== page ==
Members of the Schrock family include, front from left, Michael and Michelle Schrock with their three children, Allison and Adam, both 9, and Madison, 12; and David Schrock. In back are, from left, Don and Debbie Schrock; Dawn and Rick Laslow holding their three children, Alyssa and Alonna, 10 weeks, and Danielle, 2; and Jackie Schrock.
Photo by MADELYN P. HASTINGS I THE VINDICATOR
By Sean Barron
Special to The Vindicator
Fred Schrock finds it difficult to keep a straight face when he recalls the time he and his twin brother, Don Schrock, got together in Japan and decided to play a practical joke on their parents.
In 1965, Fred and Don, both of whom were serving during the Vietnam War in the Army and Air Force, respectively, switched their uniforms, then sent a photograph of the mismatched young men home to see whether their parents could tell who was who.
“They couldn’t,” Fred said with laughter. “We got home and finally told them.”
That was one of several anecdotes the two 69-year-old identical twins shared recently. Arguably, another notable story surrounding the brothers is their family itself.
Fred and Don Schrock are one of five sets of twins who make up several generations of the Schrock family. The other four sets are fraternal twins that include 2-month-olds.
Don and his wife, Debbie, of North Jackson, have a son, Michael Schrock, whose 9-year-olds, Adam and Alison, are fraternal twins. In addition, Michael and his wife, Michelle, have a 12-year-old daughter, Madison, a Canfield Village Middle School seventh-grader who also teaches dance classes.
Michael’s sister, Dawn Laslow of Boardman, is a fraternal twin who has 2-month-old twins, Alyssa and Alonna. Dawn’s twin brother, who didn’t want to participate in this story, has 5-year-old twins.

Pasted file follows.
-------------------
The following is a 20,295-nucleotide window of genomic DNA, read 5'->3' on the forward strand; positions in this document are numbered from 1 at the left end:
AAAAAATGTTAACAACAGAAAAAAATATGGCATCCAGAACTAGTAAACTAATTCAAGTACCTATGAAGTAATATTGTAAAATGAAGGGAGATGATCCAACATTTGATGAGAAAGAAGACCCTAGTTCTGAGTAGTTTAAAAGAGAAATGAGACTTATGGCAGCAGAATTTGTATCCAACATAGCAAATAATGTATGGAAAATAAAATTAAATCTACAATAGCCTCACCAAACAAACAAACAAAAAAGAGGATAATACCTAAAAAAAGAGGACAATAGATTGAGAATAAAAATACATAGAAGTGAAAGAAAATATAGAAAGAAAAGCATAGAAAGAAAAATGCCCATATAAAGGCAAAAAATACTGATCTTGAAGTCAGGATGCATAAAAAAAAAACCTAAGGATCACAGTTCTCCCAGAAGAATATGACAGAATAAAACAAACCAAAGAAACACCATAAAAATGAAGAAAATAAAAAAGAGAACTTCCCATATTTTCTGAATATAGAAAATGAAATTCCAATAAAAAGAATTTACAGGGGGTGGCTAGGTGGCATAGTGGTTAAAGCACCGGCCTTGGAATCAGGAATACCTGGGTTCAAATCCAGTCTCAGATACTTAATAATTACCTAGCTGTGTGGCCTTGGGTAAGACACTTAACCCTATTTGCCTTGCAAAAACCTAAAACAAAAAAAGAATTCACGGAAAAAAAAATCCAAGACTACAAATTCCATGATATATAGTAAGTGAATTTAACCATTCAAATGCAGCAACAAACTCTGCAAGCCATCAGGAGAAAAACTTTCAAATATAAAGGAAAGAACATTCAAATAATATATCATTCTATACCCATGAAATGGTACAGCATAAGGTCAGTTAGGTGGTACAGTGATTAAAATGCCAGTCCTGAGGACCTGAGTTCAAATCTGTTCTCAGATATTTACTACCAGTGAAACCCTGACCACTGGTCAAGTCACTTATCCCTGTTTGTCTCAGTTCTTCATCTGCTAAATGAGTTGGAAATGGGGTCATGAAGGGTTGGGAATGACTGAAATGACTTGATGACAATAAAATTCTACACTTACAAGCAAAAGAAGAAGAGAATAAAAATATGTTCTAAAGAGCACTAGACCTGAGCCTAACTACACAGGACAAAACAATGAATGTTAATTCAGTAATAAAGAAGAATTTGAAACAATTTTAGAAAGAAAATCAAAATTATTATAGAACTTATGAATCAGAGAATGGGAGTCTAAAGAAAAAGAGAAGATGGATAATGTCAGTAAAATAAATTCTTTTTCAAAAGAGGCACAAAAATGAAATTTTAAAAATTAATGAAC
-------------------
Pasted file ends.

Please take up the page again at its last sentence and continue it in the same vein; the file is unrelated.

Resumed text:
Several family members recently shared a variety of stories at Michael and Michelle’s Willow Bend Drive residence.
Fred Schrock, who was an Army medic, serves as commander of the Ellsworth-based Veterans of Foreign Wars Post 9571, chairman of the Ellsworth Zoning Board and as a pastoral-care minister with the Mineral Ridge Church of Christ. Also, Fred and his brother, who works for Fab Limousines Inc., retired from General Motors Corp. in Lordstown.
In addition, the brothers share a close relationship in a close-knit family.
“We’ve been close all of these years,” Fred said, adding: “When we would get haircuts, our dad didn’t know which was which.”
Also enjoying a close bond, along with diverse personalities, are Adam and Alison, both of whom attend Hilltop Elementary School in Canfield.
“People sometimes come up to us and say, ‘You’re brother and sister?’ and I’ll say, ‘We’re twins’ and they’ll say, ‘What?’‚ä” explained Adam, who enjoys playing football and soccer and who, unlike his sister, has dark hair and is more introverted.
The two have their own sets of friends and interests, though their commonalities include taking piano lessons and being responsible for their guinea pigs, said Alison, whose busy schedule features gymnastics, dance and cheerleading. Both also look up to older sister, Madison, who carries a 4.0 grade-point average.
Both youngsters laughed when Michelle, a first-grade teacher at Howland Springs Primary School, related the story of how Adam and Alison’s principal mistakenly thought the children were two grades apart because of the difference in their heights. Their physical sizes, notwithstanding, though, the children’s uniqueness is a blessing, added Michael Schrock, vice president of human resources for First Place Bank’s Boardman branch.
“It helps you see how individual everyone is,” he said about being the father of twins. “They’re created special, and that’s the way they are.”
Laslow and her husband, Rick Laslow, a systems administrator with GM, feel the same about their 2-month-old babies, though they keep Dawn Laslow quite busy, she said.
“It’s very interesting, and even more so when you have two of them,” she said in describing a typical day as a homemaker.
Making things a bit easier, however, is the Laslows’ 2-year-old daughter, Danielle, who assists with certain chores, Dawn added.
So, what is one of the busiest times of the year that keeps the Schrock family on overdrive?
“There’s a nine-day period in May that includes Mother’s Day and six birthdays,” Debbie said with a chuckle.